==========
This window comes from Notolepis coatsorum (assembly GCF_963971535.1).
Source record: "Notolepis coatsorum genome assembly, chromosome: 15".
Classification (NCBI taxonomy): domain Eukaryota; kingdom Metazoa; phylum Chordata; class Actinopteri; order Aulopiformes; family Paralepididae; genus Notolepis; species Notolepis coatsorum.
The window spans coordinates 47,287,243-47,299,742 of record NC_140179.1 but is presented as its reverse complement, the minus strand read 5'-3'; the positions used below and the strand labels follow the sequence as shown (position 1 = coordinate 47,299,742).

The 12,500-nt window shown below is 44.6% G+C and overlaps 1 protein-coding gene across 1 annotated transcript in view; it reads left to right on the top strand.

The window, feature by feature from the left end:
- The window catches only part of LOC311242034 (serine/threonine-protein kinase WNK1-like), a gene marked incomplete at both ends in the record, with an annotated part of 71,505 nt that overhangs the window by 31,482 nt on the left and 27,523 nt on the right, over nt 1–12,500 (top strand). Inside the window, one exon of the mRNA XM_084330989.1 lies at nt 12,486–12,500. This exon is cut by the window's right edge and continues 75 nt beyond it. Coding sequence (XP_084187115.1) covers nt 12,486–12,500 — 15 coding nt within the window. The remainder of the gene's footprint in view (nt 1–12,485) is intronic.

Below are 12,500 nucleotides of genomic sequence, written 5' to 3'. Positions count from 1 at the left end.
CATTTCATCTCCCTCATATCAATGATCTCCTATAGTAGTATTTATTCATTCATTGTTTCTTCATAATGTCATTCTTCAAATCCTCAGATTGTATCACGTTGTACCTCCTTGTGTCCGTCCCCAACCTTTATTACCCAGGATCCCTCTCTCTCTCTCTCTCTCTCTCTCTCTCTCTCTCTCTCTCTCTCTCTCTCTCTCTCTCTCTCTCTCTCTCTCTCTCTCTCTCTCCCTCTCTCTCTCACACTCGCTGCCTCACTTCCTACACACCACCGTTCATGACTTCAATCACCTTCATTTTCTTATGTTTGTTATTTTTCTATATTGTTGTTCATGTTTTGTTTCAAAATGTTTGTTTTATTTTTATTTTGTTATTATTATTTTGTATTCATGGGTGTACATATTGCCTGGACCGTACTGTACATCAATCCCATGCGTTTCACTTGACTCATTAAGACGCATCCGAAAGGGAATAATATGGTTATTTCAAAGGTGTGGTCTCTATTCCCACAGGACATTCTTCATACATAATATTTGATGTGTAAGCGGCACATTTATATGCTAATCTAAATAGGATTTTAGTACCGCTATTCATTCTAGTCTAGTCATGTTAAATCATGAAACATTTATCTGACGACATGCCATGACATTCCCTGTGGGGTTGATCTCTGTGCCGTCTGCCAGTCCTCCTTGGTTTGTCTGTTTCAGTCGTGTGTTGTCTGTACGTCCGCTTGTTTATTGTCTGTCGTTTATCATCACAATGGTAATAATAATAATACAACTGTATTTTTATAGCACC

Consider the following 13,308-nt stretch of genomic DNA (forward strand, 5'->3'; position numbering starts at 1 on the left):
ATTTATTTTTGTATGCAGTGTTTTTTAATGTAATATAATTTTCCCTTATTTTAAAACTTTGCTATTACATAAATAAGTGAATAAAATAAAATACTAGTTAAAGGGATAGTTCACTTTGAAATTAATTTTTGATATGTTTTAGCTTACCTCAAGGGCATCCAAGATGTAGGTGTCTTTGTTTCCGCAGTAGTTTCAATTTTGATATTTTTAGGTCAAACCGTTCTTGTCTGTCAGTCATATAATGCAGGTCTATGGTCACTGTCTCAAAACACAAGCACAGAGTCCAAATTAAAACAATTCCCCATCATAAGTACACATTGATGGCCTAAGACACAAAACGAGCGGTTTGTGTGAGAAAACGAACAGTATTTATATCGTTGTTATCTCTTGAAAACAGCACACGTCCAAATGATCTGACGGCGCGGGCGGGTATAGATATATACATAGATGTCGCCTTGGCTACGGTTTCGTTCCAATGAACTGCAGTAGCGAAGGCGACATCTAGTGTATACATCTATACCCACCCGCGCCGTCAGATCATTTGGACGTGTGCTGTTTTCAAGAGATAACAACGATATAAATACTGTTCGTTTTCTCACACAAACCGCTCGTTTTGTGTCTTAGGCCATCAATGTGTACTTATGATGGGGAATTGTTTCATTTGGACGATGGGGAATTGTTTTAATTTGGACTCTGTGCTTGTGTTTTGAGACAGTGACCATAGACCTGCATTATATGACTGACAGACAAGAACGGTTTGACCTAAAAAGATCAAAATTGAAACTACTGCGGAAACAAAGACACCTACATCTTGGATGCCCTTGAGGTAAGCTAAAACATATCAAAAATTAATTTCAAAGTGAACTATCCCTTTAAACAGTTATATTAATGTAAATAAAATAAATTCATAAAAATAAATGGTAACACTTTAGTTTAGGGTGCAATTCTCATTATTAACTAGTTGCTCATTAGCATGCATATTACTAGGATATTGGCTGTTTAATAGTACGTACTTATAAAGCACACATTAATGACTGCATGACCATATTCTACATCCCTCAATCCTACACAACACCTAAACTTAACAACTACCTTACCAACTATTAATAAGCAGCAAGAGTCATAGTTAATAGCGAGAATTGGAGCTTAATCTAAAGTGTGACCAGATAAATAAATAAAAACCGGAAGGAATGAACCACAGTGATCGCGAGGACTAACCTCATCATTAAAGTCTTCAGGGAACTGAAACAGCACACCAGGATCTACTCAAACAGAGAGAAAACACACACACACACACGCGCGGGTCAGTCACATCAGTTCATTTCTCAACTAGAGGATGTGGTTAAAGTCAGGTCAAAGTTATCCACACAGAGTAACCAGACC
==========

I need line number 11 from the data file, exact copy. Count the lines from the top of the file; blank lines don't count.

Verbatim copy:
ATTTATTTTTGTATGCAGTGTTTTTTAATGTAATATAATTTTCCCTTATTTTAAAACTTTGCTATTACATAAATAAGTGAATAAAATAAAATACTAGTTAAAGGGATAGTTCACTTTGAAATTAATTTTTGATATGTTTTAGCTTACCTCAAGGGCATCCAAGATGTAGGTGTCTTTGTTTCCGCAGTAGTTTCAATTTTGATATTTTTAGGTCAAACCGTTCTTGTCTGTCAGTCATATAATGCAGGTCTATGGTCACTGTCTCAAAACACAAGCACAGAGTCCAAATTAAAACAATTCCCCATCATAAGTACACATTGATGGCCTAAGACACAAAACGAGCGGTTTGTGTGAGAAAACGAACAGTATTTATATCGTTGTTATCTCTTGAAAACAGCACACGTCCAAATGATCTGACGGCGCGGGCGGGTATAGATATATACATAGATGTCGCCTTGGCTACGGTTTCGTTCCAATGAACTGCAGTAGCGAAGGCGACATCTAGTGTATACATCTATACCCACCCGCGCCGTCAGATCATTTGGACGTGTGCTGTTTTCAAGAGATAACAACGATATAAATACTGTTCGTTTTCTCACACAAACCGCTCGTTTTGTGTCTTAGGCCATCAATGTGTACTTATGATGGGGAATTGTTTCATTTGGACGATGGGGAATTGTTTTAATTTGGACTCTGTGCTTGTGTTTTGAGACAGTGACCATAGACCTGCATTATATGACTGACAGACAAGAACGGTTTGACCTAAAAAGATCAAAATTGAAACTACTGCGGAAACAAAGACACCTACATCTTGGATGCCCTTGAGGTAAGCTAAAACATATCAAAAATTAATTTCAAAGTGAACTATCCCTTTAAACAGTTATATTAATGTAAATAAAATAAATTCATAAAAATAAATGGTAACACTTTAGTTTAGGGTGCAATTCTCATTATTAACTAGTTGCTCATTAGCATGCATATTACTAGGATATTGGCTGTTTAATAGTACGTACTTATAAAGCACACATTAATGACTGCATGACCATATTCTACATCCCTCAATCCTACACAACACCTAAACTTAACAACTACCTTACCAACTATTAATAAGCAGCAAGAGTCATAGTTAATAGCGAGAATTGGAGCTTAATCTAAAGTGTGACCAGATAAATAAATAAAAACCGGAAGGAATGAACCACAGTGATCGCGAGGACTAACCTCATCATTAAAGTCTTCAGGGAACTGAAACAGCACACCAGGATCTACTCAAACAGAGAGAAAACACACACACACACACGCGCGGGTCAGTCACATCAGTTCATTTCTCAACTAGAGGATGTGGTTAAAGTCAGGTCAAAGTTATCCACACAGAGTAACCAGACC